War correspondent Philip Gibb described what happened:

…at 5 in the morning came a sudden shout of warning, “Gas!”. The division donned their helmets… The men then fearlessly awaited the oncoming cloud, behind which were the German infantry. The Dublin Fusiliers fiercely repelled the attack. A German officer and 47 German soldiers were found dead, the bodies being entangled in the barbed-wire. At one point a second attack was made. After more gas, the Germans reached the position of the Inniskillings and Dublin Fusiliers, but the Irishmen made a counter-attack, and ejected the enemy in half an hour. It was the first time this Irish division had been in action, but the young soldiers were magnificently cool.

Another gas attack on 29th April failed, as the wind veered and sent the gas back, as this German account described:

The unexpected change had the result that the gas masks were not put on in the German trenches in time or with the necessary calm and care, and the 9th Regiment had heavy losses to bewail—dead, 1 officer and 132 men; gas sick, 6 officers and 280 men, of whom 30 subsequently died.

Local livestock died too and fields were burnt by the acid gas. The British casualties for these two days were estimated at 1,980, of whom 1,260 were gas casualties, 338 of these being killed.

To add to these horrors came grievous news at sea. On 24th April a German battlecruiser had shelled Lowestoft, killing four people and unleashing a great deal of destruction – an ugly start to a terrible week. Three days later HMS Russell was blown up by a mine in the Mediterranean with the loss of 124 lives; submarine E-22 was sunk in the North Sea. On 1st May it was announced that the armed yacht, Aegusa, and the minesweeper, Nasturtium, had been mined and 13 of the crew declared missing. Zeppelins continued their raids too with attacks on Kent, Essex, and the north east coasts of England and Scotland.

Amidst this scale of loss, it is not hard to see why soldiers in France, or Mesopotamia, may have felt less than sympathetic to strikers, pacifists, republicans or rebels. A particularly harrowing example of bile emerged in a letter from Raymond Asquith on 25th April to his wife:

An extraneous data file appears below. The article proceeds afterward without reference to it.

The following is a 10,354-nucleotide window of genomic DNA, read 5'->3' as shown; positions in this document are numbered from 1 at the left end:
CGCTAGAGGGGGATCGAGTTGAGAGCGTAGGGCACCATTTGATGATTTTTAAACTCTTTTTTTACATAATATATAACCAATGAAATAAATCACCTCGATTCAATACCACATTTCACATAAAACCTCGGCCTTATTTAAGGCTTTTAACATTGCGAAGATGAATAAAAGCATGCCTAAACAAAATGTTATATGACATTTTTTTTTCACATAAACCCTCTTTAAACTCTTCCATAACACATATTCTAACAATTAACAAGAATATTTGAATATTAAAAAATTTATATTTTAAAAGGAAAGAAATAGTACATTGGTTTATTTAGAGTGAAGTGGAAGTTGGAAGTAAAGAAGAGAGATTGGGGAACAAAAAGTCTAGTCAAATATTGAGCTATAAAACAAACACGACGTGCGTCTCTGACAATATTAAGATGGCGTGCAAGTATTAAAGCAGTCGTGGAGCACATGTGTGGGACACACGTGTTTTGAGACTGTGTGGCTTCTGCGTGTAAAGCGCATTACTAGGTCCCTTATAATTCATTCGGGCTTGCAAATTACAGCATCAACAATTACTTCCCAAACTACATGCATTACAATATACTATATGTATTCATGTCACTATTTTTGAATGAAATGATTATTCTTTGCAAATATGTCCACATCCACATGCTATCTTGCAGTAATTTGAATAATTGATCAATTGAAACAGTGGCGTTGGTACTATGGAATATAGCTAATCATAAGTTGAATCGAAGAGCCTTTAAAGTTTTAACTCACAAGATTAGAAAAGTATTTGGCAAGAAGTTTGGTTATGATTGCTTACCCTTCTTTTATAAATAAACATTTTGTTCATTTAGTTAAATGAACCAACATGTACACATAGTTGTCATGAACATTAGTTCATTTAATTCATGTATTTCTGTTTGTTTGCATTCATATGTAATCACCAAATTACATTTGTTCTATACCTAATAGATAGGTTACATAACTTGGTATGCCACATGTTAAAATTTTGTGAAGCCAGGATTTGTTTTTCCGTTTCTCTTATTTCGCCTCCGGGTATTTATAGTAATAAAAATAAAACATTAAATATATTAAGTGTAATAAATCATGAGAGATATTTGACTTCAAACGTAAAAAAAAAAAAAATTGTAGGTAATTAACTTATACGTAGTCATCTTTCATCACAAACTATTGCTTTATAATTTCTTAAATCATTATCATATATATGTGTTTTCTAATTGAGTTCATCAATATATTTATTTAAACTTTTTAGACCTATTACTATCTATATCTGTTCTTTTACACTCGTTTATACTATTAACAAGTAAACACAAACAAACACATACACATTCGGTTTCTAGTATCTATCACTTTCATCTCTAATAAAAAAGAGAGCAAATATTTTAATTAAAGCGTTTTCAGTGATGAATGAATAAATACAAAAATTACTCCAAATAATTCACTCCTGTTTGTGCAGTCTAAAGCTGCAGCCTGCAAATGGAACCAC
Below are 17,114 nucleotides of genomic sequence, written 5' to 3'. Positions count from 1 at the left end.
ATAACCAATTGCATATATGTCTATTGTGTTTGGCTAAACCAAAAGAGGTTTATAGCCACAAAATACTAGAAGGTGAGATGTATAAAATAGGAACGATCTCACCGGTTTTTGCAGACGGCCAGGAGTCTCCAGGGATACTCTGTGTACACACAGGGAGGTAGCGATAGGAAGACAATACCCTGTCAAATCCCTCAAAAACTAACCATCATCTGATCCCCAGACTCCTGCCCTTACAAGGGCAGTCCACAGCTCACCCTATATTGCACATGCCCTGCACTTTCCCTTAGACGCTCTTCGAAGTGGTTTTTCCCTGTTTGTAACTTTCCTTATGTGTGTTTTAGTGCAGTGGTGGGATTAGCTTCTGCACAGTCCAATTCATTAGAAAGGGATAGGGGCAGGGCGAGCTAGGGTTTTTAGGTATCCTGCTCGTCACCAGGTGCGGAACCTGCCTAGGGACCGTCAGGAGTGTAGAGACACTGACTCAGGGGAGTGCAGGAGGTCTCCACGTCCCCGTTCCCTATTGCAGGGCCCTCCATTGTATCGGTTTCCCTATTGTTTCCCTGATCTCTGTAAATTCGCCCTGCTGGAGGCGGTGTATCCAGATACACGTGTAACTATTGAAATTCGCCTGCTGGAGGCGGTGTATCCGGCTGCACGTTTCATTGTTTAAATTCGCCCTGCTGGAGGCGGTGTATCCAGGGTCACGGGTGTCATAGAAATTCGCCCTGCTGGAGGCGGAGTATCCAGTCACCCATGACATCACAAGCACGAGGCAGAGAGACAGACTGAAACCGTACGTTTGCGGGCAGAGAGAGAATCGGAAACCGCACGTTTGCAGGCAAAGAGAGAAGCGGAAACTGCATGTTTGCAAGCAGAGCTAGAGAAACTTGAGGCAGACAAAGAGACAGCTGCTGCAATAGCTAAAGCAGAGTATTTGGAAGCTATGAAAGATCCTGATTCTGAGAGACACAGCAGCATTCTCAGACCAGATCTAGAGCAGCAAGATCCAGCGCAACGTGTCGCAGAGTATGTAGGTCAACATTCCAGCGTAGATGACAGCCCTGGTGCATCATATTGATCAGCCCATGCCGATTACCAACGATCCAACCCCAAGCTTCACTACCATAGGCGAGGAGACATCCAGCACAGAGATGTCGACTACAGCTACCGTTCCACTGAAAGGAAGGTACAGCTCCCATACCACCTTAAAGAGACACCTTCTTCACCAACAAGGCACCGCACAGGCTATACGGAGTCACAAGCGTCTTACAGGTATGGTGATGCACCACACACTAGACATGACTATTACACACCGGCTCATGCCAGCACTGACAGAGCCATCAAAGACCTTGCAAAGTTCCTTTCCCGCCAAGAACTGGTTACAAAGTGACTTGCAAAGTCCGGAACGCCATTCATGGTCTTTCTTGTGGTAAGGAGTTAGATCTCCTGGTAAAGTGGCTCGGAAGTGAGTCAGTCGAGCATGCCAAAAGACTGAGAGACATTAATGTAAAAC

I am delighted they have caught that swollen-headed, maggot-ridden idealist [Sir Roger] Casement, and heartily hope they will hang him. We owe it not only to ourselves but to Belgium for the fuss he made about the Congo.

Most readers today will struggle not to wince at his ignorance, but his absence of sympathy was widely shared and history should record it as such.

One reflects on the enormity of the task facing King George V as he sought to persuade his people to believe there was an end and a purpose to all that was now happening. This week marked the first Anzac Day, commemorated on 25th April. A special memorial service was held in Westminster Abbey, attended by the King and Queen, and 2,000 veterans marched through London.

His Majesty had a message that day for all his people:

May those who mourn their loss find comfort in the conviction that they did not die in vain, but that their sacrifice has drawn our peoples more closely together and added strength and glory to the Empire.

George V has often been patronised: abrupt in manner and often rather inarticulate, his better qualities can be easily overlooked.  But he loved his country deeply and sought humbly to reconcile his people. It was no mean task.